Church Amos Charles Lefebvre

Library of Canada. 1901 Census for Canada.

The 1901 Census shows us that the Church family were living in Megantic County, Quebec. Head of the household is given as Charles Church age 49, born 9th January 1857 in Quebec of English origin, he gives his trade as Merchant.

The rest of the household consists of Mary, wife, age 41, born 17th January 1860 in Quebec of Scottish origin, son Amos age 7 born 22nd March 1894 in Quebec and Mother Louisa Church age 79 born 9th November 1824 in England. There is also an Aunt, S. Glover age 73 born 20th January 1828 in England.

The property may be a shop as their are two employees who are Clerks by trade, their names are given as John Prouler and N.M. Gingers.

The 1911 Census show that the family are still in Megantic County Quebec. The family consists of Charles Church, Head age 54 and Amos Church age 19, this information is incorrect as his year of birth is given as 1892 when in fact it was 1894 making Amos 17 years of age and not 19. Wife Mary is absent as she died on 11th February 1908. (See Public Family Tree, Megantic County Pioneers, on

Library and Archives of Canada  Service Files of 1st WW 1914-1918.

Attestation Papers for Sergeant 516027 Amos Charles Lefebrve Church.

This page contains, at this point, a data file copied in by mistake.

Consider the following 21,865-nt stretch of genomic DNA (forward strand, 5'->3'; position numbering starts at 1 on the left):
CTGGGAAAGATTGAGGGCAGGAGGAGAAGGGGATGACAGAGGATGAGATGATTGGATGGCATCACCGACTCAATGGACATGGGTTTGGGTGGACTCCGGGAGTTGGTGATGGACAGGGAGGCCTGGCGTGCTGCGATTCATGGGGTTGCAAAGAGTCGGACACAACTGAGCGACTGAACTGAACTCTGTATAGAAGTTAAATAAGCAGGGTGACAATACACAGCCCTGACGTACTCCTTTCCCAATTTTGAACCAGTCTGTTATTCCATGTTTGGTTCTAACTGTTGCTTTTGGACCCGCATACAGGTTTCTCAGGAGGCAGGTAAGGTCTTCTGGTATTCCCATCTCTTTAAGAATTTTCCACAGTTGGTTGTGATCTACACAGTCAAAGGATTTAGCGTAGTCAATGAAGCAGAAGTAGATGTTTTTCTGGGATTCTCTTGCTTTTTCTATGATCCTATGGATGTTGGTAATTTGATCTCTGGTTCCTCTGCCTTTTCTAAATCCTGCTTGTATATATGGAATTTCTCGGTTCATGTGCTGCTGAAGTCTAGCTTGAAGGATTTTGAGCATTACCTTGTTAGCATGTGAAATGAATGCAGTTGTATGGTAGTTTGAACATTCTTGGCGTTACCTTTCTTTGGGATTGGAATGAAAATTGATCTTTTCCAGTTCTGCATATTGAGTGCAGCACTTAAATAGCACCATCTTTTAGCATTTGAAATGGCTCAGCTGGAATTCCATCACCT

Amos Charles Lefebrve Church enlisted into the Mobile Veterinary Section, 4th Canadian Division on 25th April 1916 in Montreal.

He gave his trade as Merchant and next of kin as his Father Charles E. Church of Leeds, Megantic County, Quebec.

After training in Canada Amos embarked for  England and arrived on 27th June 1916.

He was transferred from the Mobile Veterinary Section to 97th Canadian Siege Battery on 15th August 1916 and posted to France. The 97th Canadian Siege Battery was renamed the 1st Canadian Siege Battery in January 1917

During 1917 Amos contracted Influenza on 10th March and was wounded on 8th April, transferred to hospital and rejoined his unit on 14th April. He then  reported sick on 10 th August with Mumps with  debility afterwards until 29th September when he returned to his unit.

Amos was transferred to Number 3 Rest Camp at Bologne on 5th October 1917 then posted to the Canadian Labour Pool in the Field on 6th January 1918.

He remained in France until 30th January 1919 when he returned to England and was posted to Bordon Camp then on to Kinmel Camp for repatriation to Canada.

Kinmel Park Camp was a segregation camp used to house Canadian Soldiers awaiting repatriation to Canada after the end of WW1. Unfortunately the conditions at that time were extremely harsh with a lack of every kind of commodity, the camp was overcrowded and the services were poor, there were shortages of clothing, food and blankets. As a result of this situation, a vast number of servicemen and women became ill and many succumbed to the Influenza Epidemic or complications associated with this infection. Sadly Amos contracted Bronchial Pneumonia,and was admitted to the Canadian General Hospital where he died at 5.40pm on 14th February 1919.

According to The Public Family Tree, Megantic County Pioneers on there are three gravestones for Amos, in Quebec, Alberta and Wales.

Amos is buried in St. Margaert’s Cemetery, Bodelwyddan.

He is commemorated on the Canadian Virtual War Memorial.

Learn more about the other soldiers on the Bodelwyddan Memorial

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